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What is the MCCA, and why are they sending you a refund check?

The Michigan Catastrophic Claim Association was formed in 1978, meant to help financially support insurance companies covering abnormally large claims
Posted at 7:00 PM, Nov 04, 2021

LANSING, Mich. — Michigan Gov. Gretchen Whitmer and board members from the Michigan Catastrophic Claims Association announced this week that all insured drivers in the state will be receiving a refund check, because of a significant surplus they are currently operating at.

The board in control of the MCCA, of which all insurers in the state are required to be members of, approved refunds to insured drivers in Michigan for the $5 billion dollar surplus they currently have.

READ MORE: Michigan drivers will get insurance refunds

The MCCA was created in 1978 — its goal is to help cover the cost of individual claims that exceed a certain threshold in a year's time.

In 2021 that amount is $600,000. If an individual's claim exceeds that in a 12-month period, then the excess amount will be covered by the MCCA fund, to be issued to the applicable insurance company.

The problem with all of this, advocates say, is that the fund's sole purpose is to make sure there is money in the state system to cover lifelong medical coverage for all of those receiving unlimited personal injury protection (PIP) benefits via a no-fault policy.

"Now, if there is a warranted refund based on an audit, that drivers are owed money because they were overcharged in the past... then certainly they're entitled to that,” said Tom Judd, president of the Michigan Brain Injury Provider's Council.

But, Judd says, “Most care providers are not getting paid on a lot of their bills dating back to July.”

On July 2, the most recent portion of Michigan's no-fault auto reform law went into effect.

Advocates for survivors of catastrophic auto crashes say the new law, in many cases, has made it extremely difficult to find the medical services they need to survive.

Under the new law, any medical service not already covered under our federal Medicare law, which includes in-home caregivers and transportation to medical services, will now only be reimbursed by insurance companies at 55% of what they were back in 2019. The law also caps the number of hours that family members can provide care to just 56 hours a week.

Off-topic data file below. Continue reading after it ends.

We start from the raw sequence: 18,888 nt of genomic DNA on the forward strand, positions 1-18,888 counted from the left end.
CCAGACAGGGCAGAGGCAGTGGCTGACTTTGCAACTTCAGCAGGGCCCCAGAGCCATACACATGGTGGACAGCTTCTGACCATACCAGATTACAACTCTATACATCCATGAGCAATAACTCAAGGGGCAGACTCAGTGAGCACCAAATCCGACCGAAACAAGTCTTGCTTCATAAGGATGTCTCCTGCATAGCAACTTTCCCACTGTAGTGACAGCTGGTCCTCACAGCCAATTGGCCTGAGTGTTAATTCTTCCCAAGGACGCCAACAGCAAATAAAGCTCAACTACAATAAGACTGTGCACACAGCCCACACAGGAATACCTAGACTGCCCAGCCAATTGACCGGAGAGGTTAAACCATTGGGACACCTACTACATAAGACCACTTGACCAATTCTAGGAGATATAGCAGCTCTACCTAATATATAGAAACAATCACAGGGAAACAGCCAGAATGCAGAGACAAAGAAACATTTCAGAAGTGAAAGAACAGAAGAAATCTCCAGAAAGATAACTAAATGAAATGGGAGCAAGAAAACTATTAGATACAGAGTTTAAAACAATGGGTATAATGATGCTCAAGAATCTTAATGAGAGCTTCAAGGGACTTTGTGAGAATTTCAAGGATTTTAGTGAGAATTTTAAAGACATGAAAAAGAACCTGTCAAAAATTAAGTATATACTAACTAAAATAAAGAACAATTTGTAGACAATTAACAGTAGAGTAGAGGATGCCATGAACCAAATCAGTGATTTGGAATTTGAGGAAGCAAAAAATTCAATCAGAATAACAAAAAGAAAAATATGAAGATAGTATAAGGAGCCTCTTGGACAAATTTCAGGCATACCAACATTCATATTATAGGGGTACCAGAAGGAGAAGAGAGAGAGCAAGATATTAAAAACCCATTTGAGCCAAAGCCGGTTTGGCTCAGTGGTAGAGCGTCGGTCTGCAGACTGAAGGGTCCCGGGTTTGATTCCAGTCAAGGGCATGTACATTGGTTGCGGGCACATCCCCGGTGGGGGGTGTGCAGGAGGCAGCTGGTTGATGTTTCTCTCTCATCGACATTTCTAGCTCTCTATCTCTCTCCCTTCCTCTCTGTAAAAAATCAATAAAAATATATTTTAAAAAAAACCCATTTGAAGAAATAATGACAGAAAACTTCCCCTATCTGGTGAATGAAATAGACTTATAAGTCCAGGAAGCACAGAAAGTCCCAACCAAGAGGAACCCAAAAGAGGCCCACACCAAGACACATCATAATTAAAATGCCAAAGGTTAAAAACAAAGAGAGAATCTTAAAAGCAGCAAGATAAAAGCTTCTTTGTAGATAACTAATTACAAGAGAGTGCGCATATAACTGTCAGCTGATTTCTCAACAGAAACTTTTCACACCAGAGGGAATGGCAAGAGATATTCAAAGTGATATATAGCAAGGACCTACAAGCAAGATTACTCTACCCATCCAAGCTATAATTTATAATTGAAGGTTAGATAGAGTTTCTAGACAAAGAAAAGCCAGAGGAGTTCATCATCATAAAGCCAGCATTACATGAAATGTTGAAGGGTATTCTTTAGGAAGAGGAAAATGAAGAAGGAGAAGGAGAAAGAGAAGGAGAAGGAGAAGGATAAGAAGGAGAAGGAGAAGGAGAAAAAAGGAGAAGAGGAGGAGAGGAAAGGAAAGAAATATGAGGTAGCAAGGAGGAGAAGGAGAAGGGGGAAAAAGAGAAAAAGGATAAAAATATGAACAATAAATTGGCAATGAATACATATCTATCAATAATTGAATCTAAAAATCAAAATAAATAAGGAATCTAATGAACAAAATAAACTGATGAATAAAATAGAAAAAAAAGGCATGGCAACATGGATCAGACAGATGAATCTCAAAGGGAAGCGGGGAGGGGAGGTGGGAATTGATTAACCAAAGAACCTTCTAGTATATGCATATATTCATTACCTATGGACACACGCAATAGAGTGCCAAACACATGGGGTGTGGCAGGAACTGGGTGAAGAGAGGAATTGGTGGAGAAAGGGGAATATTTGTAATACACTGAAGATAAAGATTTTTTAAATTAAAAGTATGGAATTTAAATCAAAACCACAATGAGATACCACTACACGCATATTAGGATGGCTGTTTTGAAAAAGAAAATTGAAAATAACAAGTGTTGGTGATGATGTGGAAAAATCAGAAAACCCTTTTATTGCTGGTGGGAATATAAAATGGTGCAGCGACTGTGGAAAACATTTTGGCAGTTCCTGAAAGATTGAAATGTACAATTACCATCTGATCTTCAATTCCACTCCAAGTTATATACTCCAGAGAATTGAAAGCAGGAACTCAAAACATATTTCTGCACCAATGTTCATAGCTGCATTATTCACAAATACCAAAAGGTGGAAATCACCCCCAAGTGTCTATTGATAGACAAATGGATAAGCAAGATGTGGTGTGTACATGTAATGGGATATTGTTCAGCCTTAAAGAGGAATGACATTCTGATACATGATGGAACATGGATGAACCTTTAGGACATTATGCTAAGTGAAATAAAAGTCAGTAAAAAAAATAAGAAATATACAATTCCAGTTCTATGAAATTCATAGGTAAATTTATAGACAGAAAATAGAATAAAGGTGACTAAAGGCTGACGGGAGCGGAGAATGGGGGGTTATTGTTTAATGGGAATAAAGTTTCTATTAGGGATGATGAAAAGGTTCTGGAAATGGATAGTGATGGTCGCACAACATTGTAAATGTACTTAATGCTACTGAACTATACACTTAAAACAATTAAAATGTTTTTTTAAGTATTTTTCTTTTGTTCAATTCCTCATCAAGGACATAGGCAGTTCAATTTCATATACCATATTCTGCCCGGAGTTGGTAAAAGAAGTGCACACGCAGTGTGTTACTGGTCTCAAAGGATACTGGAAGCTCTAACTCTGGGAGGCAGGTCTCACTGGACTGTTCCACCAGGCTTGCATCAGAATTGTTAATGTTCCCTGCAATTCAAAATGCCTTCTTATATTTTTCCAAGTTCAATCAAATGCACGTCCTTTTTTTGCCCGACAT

CPAN (Coalition Protecting Auto No Fault) President Devin Hutchings provided the following statement in response to this week's refund announcement:

“Gov. Whitmer and the MCCA are financing refunds by raiding a fund designed to care for survivors of catastrophic auto accidents, even as victims continue to lose care due to Michigan’s government-mandated 45%-cut on care reimbursements. Without a doubt, consumers deserve relief from high premiums charged by auto insurance companies with deep pockets and jaw-dropping profits — but the source of those refunds matter.”

While on the other side of things, Erin McDonough, executive director of the Michigan Insurance Alliance, sent the following statement to FOX 17:

“The Insurance Alliance of Michigan and our members strongly support the Michigan Catastrophic Claims Association’s efforts to put money back into the pockets of Michigan drivers. It’s important for the MCCA board to do its due diligence and land on a refund amount that balances giving insured drivers back the money they deserve while protecting the longevity of a fund that pays for the cost of medical care for Michiganders seriously injured in car accidents.

The fact the MCCA board is even considering this shows reforms passed with bipartisan support by the Legislature and signed into law by Gov. Gretchen Whitmer are working and delivering real savings to drivers across the state. We want to thank lawmakers for staying the course on reform so drivers can continue saving money on their car insurance.”

FOX 17's Coverage of No-Fault Auto Reform Care Crisis
May 17, 2021 — New Law Could Have Devastating Consequences
June 2, 2021 — "We're Paying the Price With Our Lives": FOX 17 Extended Coverage
June 9, 2021 — Hundreds of Survivors Protest at Capitol
June 10, 2021 — Rep. Berman Introduces Bill to Prevent Cuts
June 23, 2021 — Advocates Rally Again at Capitol
June 26, 2021 — House Approves $10M Fund
June 30, 2021 — Advocates Say $25M Isn't Enough
July 7, 2021 — Family Scared to Lose Caregivers
July 23, 2021 — Providers Begin Closing their Doors
Aug. 4, 2021 — Patients Continue to Lose Care
Sept. 24, 2021 — Changes Causing Chaos for Survivors
Sept. 27, 2021 — 'We Can't Wait' ArtPrize Entry Highlights Care Crisis
Oct. 4, 2021 — Protest Outside Business of SML Shirkey
Oct. 14, 2021 — Some Insurers Not Following Intent of Law
Oct. 27, 2021 — Legislators Introduce New Package of Bills

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